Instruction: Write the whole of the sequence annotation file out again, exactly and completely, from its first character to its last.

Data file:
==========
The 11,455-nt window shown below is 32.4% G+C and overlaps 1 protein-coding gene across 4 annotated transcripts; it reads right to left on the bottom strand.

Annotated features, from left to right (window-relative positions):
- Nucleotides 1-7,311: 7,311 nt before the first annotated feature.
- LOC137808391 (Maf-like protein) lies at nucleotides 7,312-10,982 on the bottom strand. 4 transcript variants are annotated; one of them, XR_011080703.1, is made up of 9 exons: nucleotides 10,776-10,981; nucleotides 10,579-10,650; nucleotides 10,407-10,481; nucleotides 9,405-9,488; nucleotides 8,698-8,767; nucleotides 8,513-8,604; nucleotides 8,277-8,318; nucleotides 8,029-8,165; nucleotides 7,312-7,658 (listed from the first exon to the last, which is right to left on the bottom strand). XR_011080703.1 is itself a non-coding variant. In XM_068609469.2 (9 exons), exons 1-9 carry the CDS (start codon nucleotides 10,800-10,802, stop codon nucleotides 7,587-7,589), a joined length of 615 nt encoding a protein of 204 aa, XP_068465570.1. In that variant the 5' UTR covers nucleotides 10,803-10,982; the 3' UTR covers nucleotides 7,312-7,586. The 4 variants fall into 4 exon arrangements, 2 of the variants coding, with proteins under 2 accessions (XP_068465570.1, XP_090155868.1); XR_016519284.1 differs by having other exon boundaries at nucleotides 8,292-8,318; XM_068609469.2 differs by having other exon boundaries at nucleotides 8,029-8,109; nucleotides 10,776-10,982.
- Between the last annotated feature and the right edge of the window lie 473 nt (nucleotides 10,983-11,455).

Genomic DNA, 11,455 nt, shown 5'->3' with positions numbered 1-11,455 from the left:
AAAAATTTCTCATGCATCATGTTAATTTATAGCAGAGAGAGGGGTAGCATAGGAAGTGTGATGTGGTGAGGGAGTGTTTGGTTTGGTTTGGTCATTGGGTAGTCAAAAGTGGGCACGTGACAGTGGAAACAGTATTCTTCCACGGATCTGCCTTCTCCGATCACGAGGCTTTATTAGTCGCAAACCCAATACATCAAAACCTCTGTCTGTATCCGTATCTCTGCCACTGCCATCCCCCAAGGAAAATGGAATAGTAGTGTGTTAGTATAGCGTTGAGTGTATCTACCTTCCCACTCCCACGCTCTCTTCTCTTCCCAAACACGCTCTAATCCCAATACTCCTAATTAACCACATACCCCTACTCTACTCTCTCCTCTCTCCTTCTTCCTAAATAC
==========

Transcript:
The 11,455-nt window shown below is 32.4% G+C and overlaps 1 protein-coding gene across 4 annotated transcripts; it reads right to left on the bottom strand.

Annotated features, from left to right (window-relative positions):
- Nucleotides 1-7,311: 7,311 nt before the first annotated feature.
- LOC137808391 (Maf-like protein) lies at nucleotides 7,312-10,982 on the bottom strand. 4 transcript variants are annotated; one of them, XR_011080703.1, is made up of 9 exons: nucleotides 10,776-10,981; nucleotides 10,579-10,650; nucleotides 10,407-10,481; nucleotides 9,405-9,488; nucleotides 8,698-8,767; nucleotides 8,513-8,604; nucleotides 8,277-8,318; nucleotides 8,029-8,165; nucleotides 7,312-7,658 (listed from the first exon to the last, which is right to left on the bottom strand). XR_011080703.1 is itself a non-coding variant. In XM_068609469.2 (9 exons), exons 1-9 carry the CDS (start codon nucleotides 10,800-10,802, stop codon nucleotides 7,587-7,589), a joined length of 615 nt encoding a protein of 204 aa, XP_068465570.1. In that variant the 5' UTR covers nucleotides 10,803-10,982; the 3' UTR covers nucleotides 7,312-7,586. The 4 variants fall into 4 exon arrangements, 2 of the variants coding, with proteins under 2 accessions (XP_068465570.1, XP_090155868.1); XR_016519284.1 differs by having other exon boundaries at nucleotides 8,292-8,318; XM_068609469.2 differs by having other exon boundaries at nucleotides 8,029-8,109; nucleotides 10,776-10,982.
- Between the last annotated feature and the right edge of the window lie 473 nt (nucleotides 10,983-11,455).

Genomic DNA, 11,455 nt, shown 5'->3' with positions numbered 1-11,455 from the left:
AAAAATTTCTCATGCATCATGTTAATTTATAGCAGAGAGAGGGGTAGCATAGGAAGTGTGATGTGGTGAGGGAGTGTTTGGTTTGGTTTGGTCATTGGGTAGTCAAAAGTGGGCACGTGACAGTGGAAACAGTATTCTTCCACGGATCTGCCTTCTCCGATCACGAGGCTTTATTAGTCGCAAACCCAATACATCAAAACCTCTGTCTGTATCCGTATCTCTGCCACTGCCATCCCCCAAGGAAAATGGAATAGTAGTGTGTTAGTATAGCGTTGAGTGTATCTACCTTCCCACTCCCACGCTCTCTTCTCTTCCCAAACACGCTCTAATCCCAATACTCCTAATTAACCACATACCCCTACTCTACTCTCTCCTCTCTCCTTCTTCCTAAATAC